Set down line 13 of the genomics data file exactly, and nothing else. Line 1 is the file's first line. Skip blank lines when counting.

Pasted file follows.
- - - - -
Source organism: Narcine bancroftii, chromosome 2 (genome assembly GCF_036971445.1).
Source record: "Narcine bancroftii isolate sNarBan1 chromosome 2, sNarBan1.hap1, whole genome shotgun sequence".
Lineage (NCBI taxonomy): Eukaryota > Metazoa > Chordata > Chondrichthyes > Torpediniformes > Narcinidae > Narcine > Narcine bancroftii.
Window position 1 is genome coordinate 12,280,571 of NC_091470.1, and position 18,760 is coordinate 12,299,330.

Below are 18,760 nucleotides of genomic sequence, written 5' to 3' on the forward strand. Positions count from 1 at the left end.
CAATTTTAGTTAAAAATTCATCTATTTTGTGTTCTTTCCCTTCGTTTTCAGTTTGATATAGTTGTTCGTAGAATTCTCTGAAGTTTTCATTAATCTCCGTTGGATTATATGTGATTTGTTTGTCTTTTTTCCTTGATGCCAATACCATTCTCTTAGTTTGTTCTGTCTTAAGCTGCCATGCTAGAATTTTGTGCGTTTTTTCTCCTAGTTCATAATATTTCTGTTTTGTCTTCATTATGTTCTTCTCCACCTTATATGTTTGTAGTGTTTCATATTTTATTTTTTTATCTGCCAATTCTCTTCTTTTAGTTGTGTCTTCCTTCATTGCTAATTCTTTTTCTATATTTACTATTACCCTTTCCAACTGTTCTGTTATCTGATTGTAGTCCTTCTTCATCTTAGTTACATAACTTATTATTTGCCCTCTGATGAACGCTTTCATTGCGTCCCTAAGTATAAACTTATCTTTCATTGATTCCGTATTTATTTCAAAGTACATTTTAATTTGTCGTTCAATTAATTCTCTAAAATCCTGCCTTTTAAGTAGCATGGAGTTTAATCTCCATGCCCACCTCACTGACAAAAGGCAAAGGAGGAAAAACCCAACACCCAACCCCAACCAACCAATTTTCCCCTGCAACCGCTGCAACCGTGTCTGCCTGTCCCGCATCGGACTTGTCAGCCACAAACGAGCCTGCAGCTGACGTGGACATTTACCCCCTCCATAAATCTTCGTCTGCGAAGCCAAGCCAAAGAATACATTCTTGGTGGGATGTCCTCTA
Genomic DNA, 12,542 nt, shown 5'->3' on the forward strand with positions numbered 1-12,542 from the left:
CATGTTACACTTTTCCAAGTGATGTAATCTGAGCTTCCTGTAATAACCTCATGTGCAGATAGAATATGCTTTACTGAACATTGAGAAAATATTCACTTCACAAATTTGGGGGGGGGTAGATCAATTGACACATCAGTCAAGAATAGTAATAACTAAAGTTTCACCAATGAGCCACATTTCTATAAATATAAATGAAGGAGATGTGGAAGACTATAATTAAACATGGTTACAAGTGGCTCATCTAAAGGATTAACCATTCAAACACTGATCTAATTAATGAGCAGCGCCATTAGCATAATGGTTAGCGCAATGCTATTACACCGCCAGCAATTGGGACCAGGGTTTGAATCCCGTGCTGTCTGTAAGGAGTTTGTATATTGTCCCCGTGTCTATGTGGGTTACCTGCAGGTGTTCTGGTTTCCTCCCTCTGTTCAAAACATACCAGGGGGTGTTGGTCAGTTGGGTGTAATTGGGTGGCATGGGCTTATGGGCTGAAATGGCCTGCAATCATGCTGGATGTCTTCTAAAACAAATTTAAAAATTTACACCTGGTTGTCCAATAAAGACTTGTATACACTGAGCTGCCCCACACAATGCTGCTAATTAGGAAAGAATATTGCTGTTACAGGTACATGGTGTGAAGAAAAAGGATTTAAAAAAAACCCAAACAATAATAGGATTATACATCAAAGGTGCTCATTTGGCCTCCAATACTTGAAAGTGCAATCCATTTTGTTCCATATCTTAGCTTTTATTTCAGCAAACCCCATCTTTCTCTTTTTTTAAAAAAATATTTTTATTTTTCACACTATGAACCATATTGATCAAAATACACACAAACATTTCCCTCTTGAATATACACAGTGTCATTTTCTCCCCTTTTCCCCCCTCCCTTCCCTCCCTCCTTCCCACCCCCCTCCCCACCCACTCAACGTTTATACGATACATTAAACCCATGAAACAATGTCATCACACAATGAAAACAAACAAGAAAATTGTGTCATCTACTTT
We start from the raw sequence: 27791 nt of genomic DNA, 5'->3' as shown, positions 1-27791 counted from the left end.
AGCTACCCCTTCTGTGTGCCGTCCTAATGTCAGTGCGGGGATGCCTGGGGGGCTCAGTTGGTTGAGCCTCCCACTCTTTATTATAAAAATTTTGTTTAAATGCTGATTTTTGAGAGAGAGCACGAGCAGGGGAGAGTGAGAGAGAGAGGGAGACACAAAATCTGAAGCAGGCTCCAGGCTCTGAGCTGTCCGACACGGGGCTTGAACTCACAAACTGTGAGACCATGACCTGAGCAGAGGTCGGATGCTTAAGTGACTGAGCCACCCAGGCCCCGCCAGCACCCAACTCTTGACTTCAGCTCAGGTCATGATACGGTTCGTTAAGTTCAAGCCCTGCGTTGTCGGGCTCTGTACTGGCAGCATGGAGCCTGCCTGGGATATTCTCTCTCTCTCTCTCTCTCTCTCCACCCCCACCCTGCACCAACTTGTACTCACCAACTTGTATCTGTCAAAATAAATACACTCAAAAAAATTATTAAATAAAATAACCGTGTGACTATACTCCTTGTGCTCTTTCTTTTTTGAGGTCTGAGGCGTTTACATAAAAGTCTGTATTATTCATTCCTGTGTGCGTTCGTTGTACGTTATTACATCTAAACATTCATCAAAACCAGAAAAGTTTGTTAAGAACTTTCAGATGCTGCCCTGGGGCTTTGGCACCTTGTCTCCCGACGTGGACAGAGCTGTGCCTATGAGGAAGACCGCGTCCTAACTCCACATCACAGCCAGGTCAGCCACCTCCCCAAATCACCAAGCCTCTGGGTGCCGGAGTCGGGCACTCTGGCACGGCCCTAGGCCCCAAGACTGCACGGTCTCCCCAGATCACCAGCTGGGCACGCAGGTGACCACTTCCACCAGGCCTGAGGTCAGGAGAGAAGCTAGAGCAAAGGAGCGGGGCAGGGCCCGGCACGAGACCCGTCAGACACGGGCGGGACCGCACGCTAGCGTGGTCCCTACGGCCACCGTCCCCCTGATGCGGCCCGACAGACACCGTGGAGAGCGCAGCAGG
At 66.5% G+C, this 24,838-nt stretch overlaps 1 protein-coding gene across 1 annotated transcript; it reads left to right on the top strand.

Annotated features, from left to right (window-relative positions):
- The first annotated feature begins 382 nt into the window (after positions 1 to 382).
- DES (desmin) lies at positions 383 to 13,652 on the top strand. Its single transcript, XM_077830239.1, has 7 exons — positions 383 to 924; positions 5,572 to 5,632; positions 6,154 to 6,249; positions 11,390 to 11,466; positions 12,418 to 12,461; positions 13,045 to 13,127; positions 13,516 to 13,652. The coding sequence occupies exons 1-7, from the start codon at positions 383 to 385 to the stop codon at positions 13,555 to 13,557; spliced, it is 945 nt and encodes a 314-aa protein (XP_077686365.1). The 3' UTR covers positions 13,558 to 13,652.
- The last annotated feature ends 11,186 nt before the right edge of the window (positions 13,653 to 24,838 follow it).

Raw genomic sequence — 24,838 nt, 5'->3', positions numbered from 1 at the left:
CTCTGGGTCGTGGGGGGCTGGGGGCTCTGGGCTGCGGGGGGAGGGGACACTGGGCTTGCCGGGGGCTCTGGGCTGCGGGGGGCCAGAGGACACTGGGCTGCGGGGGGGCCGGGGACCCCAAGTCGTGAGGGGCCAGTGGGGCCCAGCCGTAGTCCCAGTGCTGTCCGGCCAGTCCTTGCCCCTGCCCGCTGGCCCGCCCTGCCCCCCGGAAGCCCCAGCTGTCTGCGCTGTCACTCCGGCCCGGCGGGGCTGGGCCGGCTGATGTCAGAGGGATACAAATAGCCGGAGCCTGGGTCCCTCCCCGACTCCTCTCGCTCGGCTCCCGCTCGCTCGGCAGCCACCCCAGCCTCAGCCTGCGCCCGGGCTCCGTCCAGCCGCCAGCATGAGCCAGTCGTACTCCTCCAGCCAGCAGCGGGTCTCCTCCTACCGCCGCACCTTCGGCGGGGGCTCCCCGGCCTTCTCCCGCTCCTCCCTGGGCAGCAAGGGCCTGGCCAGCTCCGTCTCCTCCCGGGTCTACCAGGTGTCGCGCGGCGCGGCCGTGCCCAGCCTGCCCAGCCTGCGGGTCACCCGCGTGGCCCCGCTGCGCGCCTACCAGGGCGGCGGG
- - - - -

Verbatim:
- The first annotated feature begins 382 nt into the window (after positions 1 to 382).